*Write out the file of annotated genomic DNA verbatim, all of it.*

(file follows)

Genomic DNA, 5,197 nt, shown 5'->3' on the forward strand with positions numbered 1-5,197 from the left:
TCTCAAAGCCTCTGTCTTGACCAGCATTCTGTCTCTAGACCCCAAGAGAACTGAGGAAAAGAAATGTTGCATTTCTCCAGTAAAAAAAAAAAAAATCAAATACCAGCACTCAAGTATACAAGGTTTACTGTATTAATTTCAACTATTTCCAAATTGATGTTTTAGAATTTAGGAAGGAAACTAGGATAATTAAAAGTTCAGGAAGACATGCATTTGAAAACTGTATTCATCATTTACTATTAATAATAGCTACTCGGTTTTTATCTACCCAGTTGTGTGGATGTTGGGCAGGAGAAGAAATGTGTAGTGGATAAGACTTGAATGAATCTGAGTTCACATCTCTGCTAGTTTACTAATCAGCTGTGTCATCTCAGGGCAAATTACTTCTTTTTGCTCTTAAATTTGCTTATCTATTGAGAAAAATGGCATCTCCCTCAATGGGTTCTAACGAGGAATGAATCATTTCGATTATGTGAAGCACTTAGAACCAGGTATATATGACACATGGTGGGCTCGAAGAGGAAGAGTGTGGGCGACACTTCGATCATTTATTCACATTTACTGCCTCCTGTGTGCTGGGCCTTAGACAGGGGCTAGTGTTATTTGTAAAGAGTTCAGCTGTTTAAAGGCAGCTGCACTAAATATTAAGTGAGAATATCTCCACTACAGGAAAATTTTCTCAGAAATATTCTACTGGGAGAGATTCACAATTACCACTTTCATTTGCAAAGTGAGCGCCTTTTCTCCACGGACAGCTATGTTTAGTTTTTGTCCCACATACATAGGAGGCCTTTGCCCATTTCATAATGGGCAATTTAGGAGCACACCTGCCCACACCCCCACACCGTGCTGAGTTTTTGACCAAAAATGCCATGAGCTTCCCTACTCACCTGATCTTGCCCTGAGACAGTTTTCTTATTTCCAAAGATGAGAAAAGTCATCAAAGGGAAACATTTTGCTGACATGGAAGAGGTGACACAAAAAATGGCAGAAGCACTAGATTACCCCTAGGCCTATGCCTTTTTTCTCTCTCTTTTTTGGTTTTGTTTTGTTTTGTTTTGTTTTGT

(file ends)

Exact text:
Genomic DNA, 5,197 nt, shown 5'->3' on the forward strand with positions numbered 1-5,197 from the left:
TCTCAAAGCCTCTGTCTTGACCAGCATTCTGTCTCTAGACCCCAAGAGAACTGAGGAAAAGAAATGTTGCATTTCTCCAGTAAAAAAAAAAAAAATCAAATACCAGCACTCAAGTATACAAGGTTTACTGTATTAATTTCAACTATTTCCAAATTGATGTTTTAGAATTTAGGAAGGAAACTAGGATAATTAAAAGTTCAGGAAGACATGCATTTGAAAACTGTATTCATCATTTACTATTAATAATAGCTACTCGGTTTTTATCTACCCAGTTGTGTGGATGTTGGGCAGGAGAAGAAATGTGTAGTGGATAAGACTTGAATGAATCTGAGTTCACATCTCTGCTAGTTTACTAATCAGCTGTGTCATCTCAGGGCAAATTACTTCTTTTTGCTCTTAAATTTGCTTATCTATTGAGAAAAATGGCATCTCCCTCAATGGGTTCTAACGAGGAATGAATCATTTCGATTATGTGAAGCACTTAGAACCAGGTATATATGACACATGGTGGGCTCGAAGAGGAAGAGTGTGGGCGACACTTCGATCATTTATTCACATTTACTGCCTCCTGTGTGCTGGGCCTTAGACAGGGGCTAGTGTTATTTGTAAAGAGTTCAGCTGTTTAAAGGCAGCTGCACTAAATATTAAGTGAGAATATCTCCACTACAGGAAAATTTTCTCAGAAATATTCTACTGGGAGAGATTCACAATTACCACTTTCATTTGCAAAGTGAGCGCCTTTTCTCCACGGACAGCTATGTTTAGTTTTTGTCCCACATACATAGGAGGCCTTTGCCCATTTCATAATGGGCAATTTAGGAGCACACCTGCCCACACCCCCACACCGTGCTGAGTTTTTGACCAAAAATGCCATGAGCTTCCCTACTCACCTGATCTTGCCCTGAGACAGTTTTCTTATTTCCAAAGATGAGAAAAGTCATCAAAGGGAAACATTTTGCTGACATGGAAGAGGTGACACAAAAAATGGCAGAAGCACTAGATTACCCCTAGGCCTATGCCTTTTTTCTCTCTCTTTTTTGGTTTTGTTTTGTTTTGTTTTGTTTTGT